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Conference Expansion Should Revive College-Athletes-Should-Be-Paid Argument

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All the moves that are being made -- Nebraska to the Big Ten, Colorado to the Pac-10 and maybe four more schools to the Pac-10 and possible Texas A&M to the SEC -- are being done with one goal in mind: Make more money.

When school presidents and chancellors speak publicly on the topic, they hit their talking points, which always begin with the amount of money they're missing out on and usually the fourth or fifth item on that list is, 'What about the welfare of the our student-athletes?'

I'll let Jean-Jacques of the Dallas Morning News answer that question.

If you thought college football was something other than big business, then you've been living in a fantasy world, and it's time you moved into the real world where the rest of us reside.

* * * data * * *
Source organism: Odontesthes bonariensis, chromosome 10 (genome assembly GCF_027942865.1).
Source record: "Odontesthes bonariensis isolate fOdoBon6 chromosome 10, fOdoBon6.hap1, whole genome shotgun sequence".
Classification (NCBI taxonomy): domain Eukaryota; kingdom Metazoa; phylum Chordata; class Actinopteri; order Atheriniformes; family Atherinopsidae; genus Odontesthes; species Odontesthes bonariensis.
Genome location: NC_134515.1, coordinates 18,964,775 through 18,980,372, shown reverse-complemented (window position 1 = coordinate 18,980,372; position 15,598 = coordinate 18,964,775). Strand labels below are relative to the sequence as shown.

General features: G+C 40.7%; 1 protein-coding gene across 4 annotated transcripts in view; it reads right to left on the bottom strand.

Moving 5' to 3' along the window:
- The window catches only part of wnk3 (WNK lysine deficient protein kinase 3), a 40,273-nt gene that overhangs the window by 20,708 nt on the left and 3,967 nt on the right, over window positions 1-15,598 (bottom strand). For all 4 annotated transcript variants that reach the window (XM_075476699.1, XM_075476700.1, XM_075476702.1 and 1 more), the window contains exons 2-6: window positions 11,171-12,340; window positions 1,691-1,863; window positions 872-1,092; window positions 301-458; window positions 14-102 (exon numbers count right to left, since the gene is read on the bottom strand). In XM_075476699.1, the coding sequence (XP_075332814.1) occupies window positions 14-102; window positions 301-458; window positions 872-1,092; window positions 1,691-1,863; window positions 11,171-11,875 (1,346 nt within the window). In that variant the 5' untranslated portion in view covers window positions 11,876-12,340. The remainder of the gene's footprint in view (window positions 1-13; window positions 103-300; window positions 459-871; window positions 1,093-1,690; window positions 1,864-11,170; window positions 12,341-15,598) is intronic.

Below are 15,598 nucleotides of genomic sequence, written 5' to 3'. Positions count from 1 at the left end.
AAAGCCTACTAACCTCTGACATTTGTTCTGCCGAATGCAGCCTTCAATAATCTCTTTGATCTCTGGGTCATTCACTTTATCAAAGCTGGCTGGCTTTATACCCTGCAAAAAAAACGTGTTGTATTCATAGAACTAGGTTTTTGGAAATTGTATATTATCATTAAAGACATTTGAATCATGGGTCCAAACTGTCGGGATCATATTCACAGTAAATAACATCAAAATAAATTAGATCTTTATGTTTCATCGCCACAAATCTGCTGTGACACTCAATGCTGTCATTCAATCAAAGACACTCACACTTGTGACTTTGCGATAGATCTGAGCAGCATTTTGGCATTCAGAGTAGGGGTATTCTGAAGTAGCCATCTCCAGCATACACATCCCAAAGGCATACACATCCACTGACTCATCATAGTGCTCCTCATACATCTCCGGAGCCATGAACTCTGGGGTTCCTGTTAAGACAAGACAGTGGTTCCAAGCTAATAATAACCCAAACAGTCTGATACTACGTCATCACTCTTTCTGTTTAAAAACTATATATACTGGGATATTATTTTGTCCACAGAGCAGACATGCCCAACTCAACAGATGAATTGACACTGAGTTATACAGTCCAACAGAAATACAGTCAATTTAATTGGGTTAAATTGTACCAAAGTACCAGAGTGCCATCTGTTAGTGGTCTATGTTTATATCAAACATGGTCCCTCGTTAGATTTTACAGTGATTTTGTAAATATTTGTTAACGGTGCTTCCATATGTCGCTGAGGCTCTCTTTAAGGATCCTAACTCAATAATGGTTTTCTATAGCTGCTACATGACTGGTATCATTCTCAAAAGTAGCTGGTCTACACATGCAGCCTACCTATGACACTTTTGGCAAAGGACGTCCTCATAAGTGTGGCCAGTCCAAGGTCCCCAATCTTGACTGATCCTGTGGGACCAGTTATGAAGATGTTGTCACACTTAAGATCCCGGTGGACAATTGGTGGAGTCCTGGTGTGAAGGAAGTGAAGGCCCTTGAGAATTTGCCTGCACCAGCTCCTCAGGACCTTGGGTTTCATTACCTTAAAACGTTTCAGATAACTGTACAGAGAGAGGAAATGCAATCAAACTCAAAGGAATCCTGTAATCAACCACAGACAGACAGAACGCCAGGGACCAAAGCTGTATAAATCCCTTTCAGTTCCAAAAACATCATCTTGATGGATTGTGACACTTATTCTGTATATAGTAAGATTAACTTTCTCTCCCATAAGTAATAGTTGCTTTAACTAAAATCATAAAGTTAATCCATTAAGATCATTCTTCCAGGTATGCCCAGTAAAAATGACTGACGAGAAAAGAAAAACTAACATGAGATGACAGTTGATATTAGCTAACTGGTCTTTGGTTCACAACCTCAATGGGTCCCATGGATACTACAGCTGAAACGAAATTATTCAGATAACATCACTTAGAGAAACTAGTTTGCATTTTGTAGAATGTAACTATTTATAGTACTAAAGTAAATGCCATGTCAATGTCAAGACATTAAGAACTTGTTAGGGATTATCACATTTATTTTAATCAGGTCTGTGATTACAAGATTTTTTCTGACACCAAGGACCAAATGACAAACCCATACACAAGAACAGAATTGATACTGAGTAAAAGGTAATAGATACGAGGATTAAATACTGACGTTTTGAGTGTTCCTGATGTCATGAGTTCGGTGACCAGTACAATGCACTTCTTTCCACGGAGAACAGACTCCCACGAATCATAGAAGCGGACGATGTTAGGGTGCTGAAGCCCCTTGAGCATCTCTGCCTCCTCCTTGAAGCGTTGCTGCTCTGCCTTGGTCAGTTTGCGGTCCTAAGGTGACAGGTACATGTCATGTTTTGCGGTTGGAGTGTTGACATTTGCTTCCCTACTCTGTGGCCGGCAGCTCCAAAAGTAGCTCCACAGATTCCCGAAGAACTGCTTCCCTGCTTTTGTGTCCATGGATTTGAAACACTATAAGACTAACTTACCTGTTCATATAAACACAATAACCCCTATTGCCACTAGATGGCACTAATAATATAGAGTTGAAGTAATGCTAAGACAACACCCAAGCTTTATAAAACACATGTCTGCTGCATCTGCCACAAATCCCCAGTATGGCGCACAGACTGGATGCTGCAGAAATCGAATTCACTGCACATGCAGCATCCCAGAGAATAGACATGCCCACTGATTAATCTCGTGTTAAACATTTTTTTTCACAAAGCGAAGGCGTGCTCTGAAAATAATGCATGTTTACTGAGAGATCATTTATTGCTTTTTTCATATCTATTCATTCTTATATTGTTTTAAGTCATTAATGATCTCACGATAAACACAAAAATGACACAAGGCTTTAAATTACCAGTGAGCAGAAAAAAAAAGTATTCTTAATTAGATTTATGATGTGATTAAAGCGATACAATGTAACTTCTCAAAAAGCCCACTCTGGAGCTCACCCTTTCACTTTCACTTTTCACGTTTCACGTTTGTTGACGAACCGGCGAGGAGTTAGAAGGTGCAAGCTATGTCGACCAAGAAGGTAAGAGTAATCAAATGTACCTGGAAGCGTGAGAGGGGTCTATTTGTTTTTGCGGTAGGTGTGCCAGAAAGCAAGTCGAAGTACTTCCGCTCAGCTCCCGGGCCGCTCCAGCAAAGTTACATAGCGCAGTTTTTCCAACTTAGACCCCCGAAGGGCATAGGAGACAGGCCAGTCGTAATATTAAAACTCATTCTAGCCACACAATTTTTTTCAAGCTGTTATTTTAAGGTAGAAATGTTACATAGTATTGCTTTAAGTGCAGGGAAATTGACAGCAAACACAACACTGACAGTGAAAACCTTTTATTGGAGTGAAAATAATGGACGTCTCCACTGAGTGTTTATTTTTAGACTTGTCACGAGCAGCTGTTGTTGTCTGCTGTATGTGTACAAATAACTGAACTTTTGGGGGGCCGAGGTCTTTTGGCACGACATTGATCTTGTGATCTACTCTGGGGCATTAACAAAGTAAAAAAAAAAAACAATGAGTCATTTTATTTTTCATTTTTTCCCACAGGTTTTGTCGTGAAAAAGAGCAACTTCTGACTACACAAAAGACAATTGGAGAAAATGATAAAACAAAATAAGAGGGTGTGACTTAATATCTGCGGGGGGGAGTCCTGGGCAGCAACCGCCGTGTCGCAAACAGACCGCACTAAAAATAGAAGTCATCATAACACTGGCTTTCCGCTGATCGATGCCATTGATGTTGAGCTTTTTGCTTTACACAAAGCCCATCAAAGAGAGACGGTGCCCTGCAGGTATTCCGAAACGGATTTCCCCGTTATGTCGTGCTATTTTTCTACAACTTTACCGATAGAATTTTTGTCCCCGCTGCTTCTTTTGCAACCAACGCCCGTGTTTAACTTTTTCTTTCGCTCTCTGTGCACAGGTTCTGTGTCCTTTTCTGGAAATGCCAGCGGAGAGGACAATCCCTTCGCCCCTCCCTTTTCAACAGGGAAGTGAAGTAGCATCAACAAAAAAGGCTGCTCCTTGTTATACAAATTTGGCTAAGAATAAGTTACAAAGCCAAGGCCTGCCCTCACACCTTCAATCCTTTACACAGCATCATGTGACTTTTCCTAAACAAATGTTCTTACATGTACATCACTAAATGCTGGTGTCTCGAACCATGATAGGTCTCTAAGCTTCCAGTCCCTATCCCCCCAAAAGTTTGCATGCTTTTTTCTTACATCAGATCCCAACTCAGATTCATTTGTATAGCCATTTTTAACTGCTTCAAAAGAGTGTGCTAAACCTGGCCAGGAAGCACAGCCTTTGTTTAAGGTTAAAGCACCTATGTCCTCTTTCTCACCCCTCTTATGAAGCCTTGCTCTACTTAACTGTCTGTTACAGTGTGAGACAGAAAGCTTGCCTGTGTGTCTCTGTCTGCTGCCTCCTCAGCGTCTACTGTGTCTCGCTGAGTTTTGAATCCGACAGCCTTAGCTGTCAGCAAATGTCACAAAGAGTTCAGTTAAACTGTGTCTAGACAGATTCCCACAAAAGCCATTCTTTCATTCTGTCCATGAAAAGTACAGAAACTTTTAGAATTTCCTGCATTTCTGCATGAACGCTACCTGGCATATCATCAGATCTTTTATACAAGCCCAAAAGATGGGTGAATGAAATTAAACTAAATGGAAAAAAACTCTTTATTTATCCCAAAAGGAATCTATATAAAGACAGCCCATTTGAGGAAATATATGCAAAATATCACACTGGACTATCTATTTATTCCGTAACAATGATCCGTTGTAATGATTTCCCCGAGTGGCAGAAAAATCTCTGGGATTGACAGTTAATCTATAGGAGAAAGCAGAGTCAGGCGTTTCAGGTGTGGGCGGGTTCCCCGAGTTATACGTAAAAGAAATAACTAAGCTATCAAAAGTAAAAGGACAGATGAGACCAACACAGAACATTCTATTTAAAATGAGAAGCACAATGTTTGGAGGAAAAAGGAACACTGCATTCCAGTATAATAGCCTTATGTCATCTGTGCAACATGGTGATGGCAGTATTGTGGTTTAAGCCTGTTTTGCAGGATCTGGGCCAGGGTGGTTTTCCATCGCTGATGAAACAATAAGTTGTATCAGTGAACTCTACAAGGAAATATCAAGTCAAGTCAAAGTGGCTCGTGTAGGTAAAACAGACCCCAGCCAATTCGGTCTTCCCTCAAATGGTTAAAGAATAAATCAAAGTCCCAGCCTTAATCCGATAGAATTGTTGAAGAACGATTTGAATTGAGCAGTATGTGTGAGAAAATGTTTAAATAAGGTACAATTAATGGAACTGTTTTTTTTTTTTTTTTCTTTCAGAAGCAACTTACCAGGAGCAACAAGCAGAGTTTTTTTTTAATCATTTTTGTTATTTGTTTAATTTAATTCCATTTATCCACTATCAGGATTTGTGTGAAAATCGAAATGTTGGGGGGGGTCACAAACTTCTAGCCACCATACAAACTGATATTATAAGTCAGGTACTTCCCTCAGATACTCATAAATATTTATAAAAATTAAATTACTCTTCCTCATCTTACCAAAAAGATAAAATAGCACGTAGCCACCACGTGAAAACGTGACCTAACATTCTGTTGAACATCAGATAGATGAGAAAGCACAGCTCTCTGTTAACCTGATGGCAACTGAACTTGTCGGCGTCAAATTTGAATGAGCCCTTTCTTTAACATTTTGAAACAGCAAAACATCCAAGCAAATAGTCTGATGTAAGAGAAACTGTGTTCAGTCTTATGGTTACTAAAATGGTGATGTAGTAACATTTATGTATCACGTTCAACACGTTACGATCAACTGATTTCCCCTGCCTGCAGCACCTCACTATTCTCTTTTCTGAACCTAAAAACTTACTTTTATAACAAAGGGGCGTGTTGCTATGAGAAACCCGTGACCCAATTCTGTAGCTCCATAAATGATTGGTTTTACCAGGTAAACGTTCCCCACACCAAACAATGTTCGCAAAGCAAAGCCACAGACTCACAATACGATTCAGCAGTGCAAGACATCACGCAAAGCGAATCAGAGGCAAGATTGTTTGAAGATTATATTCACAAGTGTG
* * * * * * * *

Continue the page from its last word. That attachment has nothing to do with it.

So the next question is: Is the focus on money a bad thing?

No, not necessarily. But it will revive the question of whether college athletes should be paid.

My answer: Of course they should. Kansas is about to move to a conference away from Mizzou for the first time in over 100 years. If they're willing to do that for dollars, then they need to be upping the pay to their student-athletes.

Generally, college athletics has tried hard not to give up the impression that they're all about the money. This conference expansion business has been blatant: It's about the money.

Why not pass that collection plate around to the players who bring it in?